• Critics of the borrowing spree have questioned the value of some of the projects.
• The latest Eurobond was issued in tranches of seven and 12-year paper.
Kenya’s headroom for new borrowing has shrunk since it tapped the Eurobond market this month and it is time for the country to begin reorganising its debt, central bank governor Patrick Njoroge said on Tuesday.
Njoroge, whose term is due to end next month, told reporters that the $2.1 billion (Sh210 billion) Eurobond issuance in mid-May allowed Kenya to refinance some of its existing loans and “hopefully (give) us more room to expand the economy” and increase export capacity.
Kenya’s public debt as a percentage of gross domestic product (GDP) has increased to 55% from 42% when President Uhuru Kenyatta took office in 2013. The East African government has defended the increased borrowing, saying the country must invest in its infrastructure, including roads and railways.
Critics of the borrowing spree have questioned the value of some of the projects, particularly the billion China-backed railway project completed in 2017.
“As advisers of the government, our point is this is the time to begin working on reorganising our debt, not in a frantic way, so doing it the Eliud Kipchoge way, which is (that) it’s a marathon (run) and you have to do it in a steady way.”
The latest Eurobond was issued in tranches of seven and 12-year paper. The seven-year portion of the latest issue was priced at 7.0%, while the longer-dated tranche was priced at 8.0%.
“It is important to say that the moment for dealing with debt reorganisation, looking at debt and itself reorganizing it,...that moment has come,” Njoroge said. He did not spell out how the debt could be restructured.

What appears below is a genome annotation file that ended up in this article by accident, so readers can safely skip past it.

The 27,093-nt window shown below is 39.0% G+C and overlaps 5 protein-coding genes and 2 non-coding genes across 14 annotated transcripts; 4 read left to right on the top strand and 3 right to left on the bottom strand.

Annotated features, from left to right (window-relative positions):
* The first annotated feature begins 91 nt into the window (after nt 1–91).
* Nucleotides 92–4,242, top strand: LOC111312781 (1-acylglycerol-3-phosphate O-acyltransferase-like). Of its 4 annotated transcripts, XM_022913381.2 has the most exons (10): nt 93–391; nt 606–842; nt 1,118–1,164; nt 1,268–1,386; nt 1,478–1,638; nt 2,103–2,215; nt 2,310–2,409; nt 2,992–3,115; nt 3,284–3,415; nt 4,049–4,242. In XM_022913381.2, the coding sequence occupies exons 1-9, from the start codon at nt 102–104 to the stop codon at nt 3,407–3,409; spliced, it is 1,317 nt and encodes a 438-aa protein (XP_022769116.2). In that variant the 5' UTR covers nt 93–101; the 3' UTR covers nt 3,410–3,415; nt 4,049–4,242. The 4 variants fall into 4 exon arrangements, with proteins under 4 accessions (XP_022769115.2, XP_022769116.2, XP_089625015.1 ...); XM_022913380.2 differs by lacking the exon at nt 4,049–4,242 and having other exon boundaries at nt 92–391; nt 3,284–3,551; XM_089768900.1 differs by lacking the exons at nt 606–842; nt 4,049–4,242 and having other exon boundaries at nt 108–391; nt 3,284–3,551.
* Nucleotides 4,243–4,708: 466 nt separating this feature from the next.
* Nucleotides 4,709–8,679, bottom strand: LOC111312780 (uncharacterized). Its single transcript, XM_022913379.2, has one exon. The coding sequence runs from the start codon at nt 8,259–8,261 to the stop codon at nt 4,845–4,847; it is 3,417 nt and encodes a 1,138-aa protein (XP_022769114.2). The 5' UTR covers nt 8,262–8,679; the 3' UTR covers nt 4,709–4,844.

Kenya is also negotiating with the World Bank for a $750 million loan for budgetary support, documents on the lender’s website showed on Tuesday.
Njoroge declined to comment on whether his tenure will be extended for a second and final four-year term.
The Kenyan economy expanded by 6.3% in 2018 as good rains boosted the agriculture sector. But a delayed start to Kenya’s rainy season this year could shave as much as 0.4% off forecasted growth, he said.
“We are not talking drought like we had in 2017,” Njoroge said, “because the rains have arrived, and the question now is are they adequate?”
The bank has forecast the same growth rate for this year, but the first rains, which usually start in March, did not come until late April.
First-quarter growth data, usually released in June, would make the outlook for this year clearer, he said.
The central bank held its benchmark lending rate at 9.0% on Monday, saying it would keep an eye on recent food and fuel price rises that could fuel inflation.
The U.S.-China trade dispute had escalated to a “full-scale war”, Njoroge added, and posed risks to the Kenyan economy. Uncertainty over Britain’s planned exit from the European Union is another external risk, he said.